Good Practices: Teacher Training Materials

Mobility, traffic and renewable energies

The TPD course is a joint project between the Alpen-Adria-University Klagenfurt and the University of Teacher Education in Carinthia and implemented in the project “Climate Schools”, funded by the Climate and Energy Fund of the Austrian government. The project is characterized through the effort to integrate environmental issues into schools and communities of the province Carinthia and to instill long-term awareness to the challenges of climate change in school students, teachers, parents, experts, regional and local authorities. The goal is to involve beyond the schools the local population into climate and energy issues and to achieve participation.
School students experimenting with solar cells
School students measuring temperature with thermal cams
School students made a project presentation to demonstrate the effects of climate change

The TPD course “Mobility, traffic and renewable energies” is incorporated in the course “Didactic methods” within the teacher training curriculum of the University of Teacher Education in Carinthia. The SSIBL TPD course had two rounds (academic year 2015–2016 and 2016–2017) and involved in total 2 teacher educators, 3 climate region managers, 24 pre-service teachers, 44 teachers and about 250 school students. The training session in SSIBL took place for 2 weekly hours per semester.

During the school year 2015-2017 SSIBL workshops for pre-service teachers of the TPD and in-service teachers of the “Climate Schools” in 3 model regions in Carinthia in methodology and didactics as well as trainings for SSIBL-competence took place.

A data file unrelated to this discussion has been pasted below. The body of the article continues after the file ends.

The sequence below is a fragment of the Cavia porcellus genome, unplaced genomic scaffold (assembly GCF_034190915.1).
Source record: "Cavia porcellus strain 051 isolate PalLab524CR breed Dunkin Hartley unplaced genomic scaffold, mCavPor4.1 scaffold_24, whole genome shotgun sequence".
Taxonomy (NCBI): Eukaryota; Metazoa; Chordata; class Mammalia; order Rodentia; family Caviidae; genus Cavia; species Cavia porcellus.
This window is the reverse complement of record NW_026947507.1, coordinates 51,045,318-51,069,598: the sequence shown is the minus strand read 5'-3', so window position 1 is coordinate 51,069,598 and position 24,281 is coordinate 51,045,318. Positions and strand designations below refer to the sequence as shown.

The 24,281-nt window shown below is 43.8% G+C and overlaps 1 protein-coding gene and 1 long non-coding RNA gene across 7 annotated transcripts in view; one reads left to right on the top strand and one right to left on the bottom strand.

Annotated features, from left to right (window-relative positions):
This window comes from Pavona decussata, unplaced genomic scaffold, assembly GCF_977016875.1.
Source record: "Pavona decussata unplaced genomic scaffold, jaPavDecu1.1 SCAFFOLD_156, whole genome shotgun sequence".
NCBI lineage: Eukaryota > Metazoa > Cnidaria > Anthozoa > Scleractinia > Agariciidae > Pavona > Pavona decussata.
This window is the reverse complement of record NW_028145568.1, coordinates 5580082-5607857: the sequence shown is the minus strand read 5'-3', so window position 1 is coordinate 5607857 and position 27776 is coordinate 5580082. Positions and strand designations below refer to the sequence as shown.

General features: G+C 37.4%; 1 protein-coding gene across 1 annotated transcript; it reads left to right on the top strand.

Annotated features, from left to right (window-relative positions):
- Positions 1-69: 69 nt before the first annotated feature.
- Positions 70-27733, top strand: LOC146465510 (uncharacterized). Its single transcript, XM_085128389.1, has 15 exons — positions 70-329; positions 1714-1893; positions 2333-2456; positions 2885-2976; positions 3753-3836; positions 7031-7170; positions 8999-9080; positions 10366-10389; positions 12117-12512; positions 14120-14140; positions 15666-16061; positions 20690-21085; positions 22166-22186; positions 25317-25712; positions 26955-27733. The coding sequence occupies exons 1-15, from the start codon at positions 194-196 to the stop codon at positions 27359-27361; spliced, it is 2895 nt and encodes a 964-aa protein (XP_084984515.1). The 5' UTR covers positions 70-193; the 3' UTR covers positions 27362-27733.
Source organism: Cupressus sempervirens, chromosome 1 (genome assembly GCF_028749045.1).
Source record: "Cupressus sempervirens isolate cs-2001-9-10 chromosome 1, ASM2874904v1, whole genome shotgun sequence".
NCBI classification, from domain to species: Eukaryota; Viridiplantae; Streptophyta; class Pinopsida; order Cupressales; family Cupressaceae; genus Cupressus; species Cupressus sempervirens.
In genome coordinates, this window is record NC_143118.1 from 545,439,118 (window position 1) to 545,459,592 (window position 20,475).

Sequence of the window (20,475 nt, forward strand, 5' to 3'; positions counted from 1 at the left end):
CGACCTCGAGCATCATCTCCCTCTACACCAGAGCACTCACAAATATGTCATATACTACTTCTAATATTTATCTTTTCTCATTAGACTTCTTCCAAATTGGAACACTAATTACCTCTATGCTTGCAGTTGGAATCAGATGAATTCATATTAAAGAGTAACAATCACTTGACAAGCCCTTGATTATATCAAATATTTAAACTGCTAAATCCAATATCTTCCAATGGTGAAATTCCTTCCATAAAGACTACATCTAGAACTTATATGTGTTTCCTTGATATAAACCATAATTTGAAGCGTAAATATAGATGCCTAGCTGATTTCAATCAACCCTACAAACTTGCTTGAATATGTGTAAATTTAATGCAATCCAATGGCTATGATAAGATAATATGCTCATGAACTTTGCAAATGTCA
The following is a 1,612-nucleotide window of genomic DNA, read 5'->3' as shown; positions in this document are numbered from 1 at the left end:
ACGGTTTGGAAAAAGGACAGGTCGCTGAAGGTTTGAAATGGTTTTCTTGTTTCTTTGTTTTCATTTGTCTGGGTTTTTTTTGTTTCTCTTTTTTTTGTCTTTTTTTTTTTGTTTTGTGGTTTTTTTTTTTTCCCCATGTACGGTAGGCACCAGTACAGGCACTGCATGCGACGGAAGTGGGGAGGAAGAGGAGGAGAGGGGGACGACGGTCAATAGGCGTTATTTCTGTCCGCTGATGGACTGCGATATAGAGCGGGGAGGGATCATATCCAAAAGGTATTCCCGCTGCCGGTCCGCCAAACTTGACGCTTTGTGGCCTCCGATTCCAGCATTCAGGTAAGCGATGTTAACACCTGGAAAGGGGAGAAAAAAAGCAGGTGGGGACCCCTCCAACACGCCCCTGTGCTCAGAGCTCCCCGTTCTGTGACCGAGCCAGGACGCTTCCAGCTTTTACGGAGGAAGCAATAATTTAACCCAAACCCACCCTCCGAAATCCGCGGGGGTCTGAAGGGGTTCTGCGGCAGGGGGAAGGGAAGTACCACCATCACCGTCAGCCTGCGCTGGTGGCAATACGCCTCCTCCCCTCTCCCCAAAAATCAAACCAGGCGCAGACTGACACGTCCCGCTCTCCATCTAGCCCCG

The SSIBL sessions are divided in three main parts:

  1. The main goal of the initial face-to-face sessions was to familiarize the pre-service teachers with the SSIBL-framework and the goals of the PARRISE project and to present to them the Austrian initiative “Climate Schools”.
  2. The second part of the sessions is dedicated to the preparation of the SSIBL workshops in the Climate Schools. Pre-service teachers organise together with in-service teachers of the involved schools a socio-scientific issue for teaching science and develop SSIBL activities for the students.
  3. Finally, pre-service teachers implement the cross-cutting theme “Mobility, traffic and renewable energies” by integrating the 3 pillars (Citizenship Education, Socio Scientific Issues, Inquiry Based Learning) in classroom practice. They elaborate with the pupils topics like energy and mobility, renewable energies, energy and heat insulation.

The TPD course addressed 10 main objectives:

  1. Explain the main characteristics of the SSIBL framework and the skills required for these elements to be implemented in science classrooms (teachers as learners)
  2. Develop and implement SSIBL-based activities in the classroom (teachers as designers and reflective practitioners)
  3. Create SSIBL related investigation questions
  4. Get an idea of the perception of students/pupils concerning issues
  5. Scaffold students/pupils inquiry
  6. Liaise with agencies external to the school
  7. Handle discussions with sensitive issues
  8. Gain knowledge about “Mobility, traffic and renewable energies” (teachers as learners)
  9. Foster interdisciplinary arrangements in schools, to plan SSIBL with teachers of different subjects

As part of the TPD evaluation, we addressed the following questions:

  • What do pre-service teachers learn while teaching the SSIBL approach in the context of the Austrian project “Mobility, traffic and renewable energies”?
  • What do the other parties involved learn (teacher educators, teachers, climate region manager, students)?
  • What are the strengths of the SSIBL approach?
  • What are the challenges of the SSIBL approach?

To answer the research questions, triangulated evaluation data (interviews, focus group discussions, questionnaires) from different participants (pre-service science teachers, teacher educators, teachers and regional manager) were cross-examined and discussed.


European Commission

PARRISE (grant agreement 612438) is a four year programme (2014-2017) funded by the European Commission.

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